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Change in psychotropic drug use in Norwegian nursing homes between 2004 and 2011.

https://arctichealth.org/en/permalink/ahliterature297761
Source
Int Psychogeriatr. 2018 03; 30(3):385-394
Publication Type
Journal Article
Research Support, Non-U.S. Gov't
Date
03-2018
Author
G Selbæk
S I M Janus
S Bergh
K Engedal
S Ruths
A S Helvik
J Šaltyte Benth
S U Zuidema
Author Affiliation
Norwegian National Advisory Unit on Ageing and Health,Vestfold Hospital Trust,Tønsberg,Norway.
Source
Int Psychogeriatr. 2018 03; 30(3):385-394
Date
03-2018
Language
English
Publication Type
Journal Article
Research Support, Non-U.S. Gov't
Keywords
Aged
Aged, 80 and over
Antipsychotic Agents - therapeutic use
Behavioral Symptoms - drug therapy - psychology
Cognition Disorders - drug therapy - psychology
Cohort Studies
Dementia - drug therapy - psychology
Drug Utilization - statistics & numerical data
Female
Homes for the Aged
Humans
Length of Stay - statistics & numerical data
Male
Norway - epidemiology
Nursing Homes - statistics & numerical data
Psychotic Disorders - drug therapy - epidemiology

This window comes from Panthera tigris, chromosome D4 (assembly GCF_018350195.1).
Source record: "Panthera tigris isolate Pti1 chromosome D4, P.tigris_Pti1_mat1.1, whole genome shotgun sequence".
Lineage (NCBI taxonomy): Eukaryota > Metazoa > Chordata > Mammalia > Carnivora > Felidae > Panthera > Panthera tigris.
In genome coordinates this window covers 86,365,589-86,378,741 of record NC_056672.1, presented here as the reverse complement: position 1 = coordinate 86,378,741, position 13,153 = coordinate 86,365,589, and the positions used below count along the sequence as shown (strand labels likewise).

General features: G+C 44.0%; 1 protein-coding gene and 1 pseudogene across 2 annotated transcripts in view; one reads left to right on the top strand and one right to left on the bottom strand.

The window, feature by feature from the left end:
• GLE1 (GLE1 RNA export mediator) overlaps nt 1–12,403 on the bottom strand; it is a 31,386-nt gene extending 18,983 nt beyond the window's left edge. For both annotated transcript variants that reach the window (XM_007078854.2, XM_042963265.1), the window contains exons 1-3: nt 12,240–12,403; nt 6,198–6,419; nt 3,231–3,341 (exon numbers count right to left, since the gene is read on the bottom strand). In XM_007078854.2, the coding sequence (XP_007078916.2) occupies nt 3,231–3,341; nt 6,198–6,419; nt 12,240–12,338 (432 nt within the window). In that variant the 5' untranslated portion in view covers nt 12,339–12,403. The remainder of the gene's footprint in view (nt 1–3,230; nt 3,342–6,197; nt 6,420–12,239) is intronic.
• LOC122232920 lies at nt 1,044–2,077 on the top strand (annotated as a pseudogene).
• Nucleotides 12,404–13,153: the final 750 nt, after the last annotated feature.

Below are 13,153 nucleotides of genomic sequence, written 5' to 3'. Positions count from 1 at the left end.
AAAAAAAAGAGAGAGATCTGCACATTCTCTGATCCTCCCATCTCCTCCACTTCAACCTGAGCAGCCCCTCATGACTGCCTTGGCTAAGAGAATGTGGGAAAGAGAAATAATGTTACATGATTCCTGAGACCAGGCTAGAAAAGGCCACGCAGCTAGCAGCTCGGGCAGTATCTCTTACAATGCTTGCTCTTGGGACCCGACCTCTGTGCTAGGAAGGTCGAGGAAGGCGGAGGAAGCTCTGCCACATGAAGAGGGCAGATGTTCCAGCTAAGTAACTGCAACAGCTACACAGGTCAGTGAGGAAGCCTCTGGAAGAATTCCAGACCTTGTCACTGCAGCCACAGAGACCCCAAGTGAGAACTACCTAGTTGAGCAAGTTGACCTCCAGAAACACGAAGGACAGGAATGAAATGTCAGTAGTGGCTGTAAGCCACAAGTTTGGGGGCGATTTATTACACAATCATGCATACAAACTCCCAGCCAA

Psychotropic Drugs - administration & dosage - therapeutic use
Abstract
ABSTRACTBackground:We aimed to assess whether there were any changes in the use of psychotropic drugs in Norwegian nursing homes between 2004 and 2011. Also, we investigated whether the predictors of use of specific psychotropic drug groups have changed.
We conducted a secondary analysis of two cohort studies of two Norwegian nursing home samples (2004/05 and 2010/11). Multivariate models were applied.
We found a significant decrease in the prescription of antipsychotic drugs between 2004 and 2011 (0.63 OR, 95%CI = 0.49-0.82, p
PubMed ID
28988552 View in PubMed
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Frequency and subgroups of neuropsychiatric symptoms in mild cognitive impairment and different stages of dementia in Alzheimer's disease.

https://arctichealth.org/en/permalink/ahliterature296118
Source
Int Psychogeriatr. 2018 01; 30(1):103-113
Publication Type
Journal Article
Research Support, Non-U.S. Gov't
Date
01-2018
Author
N Siafarikas
G Selbaek
T Fladby
J Šaltyte Benth
E Auning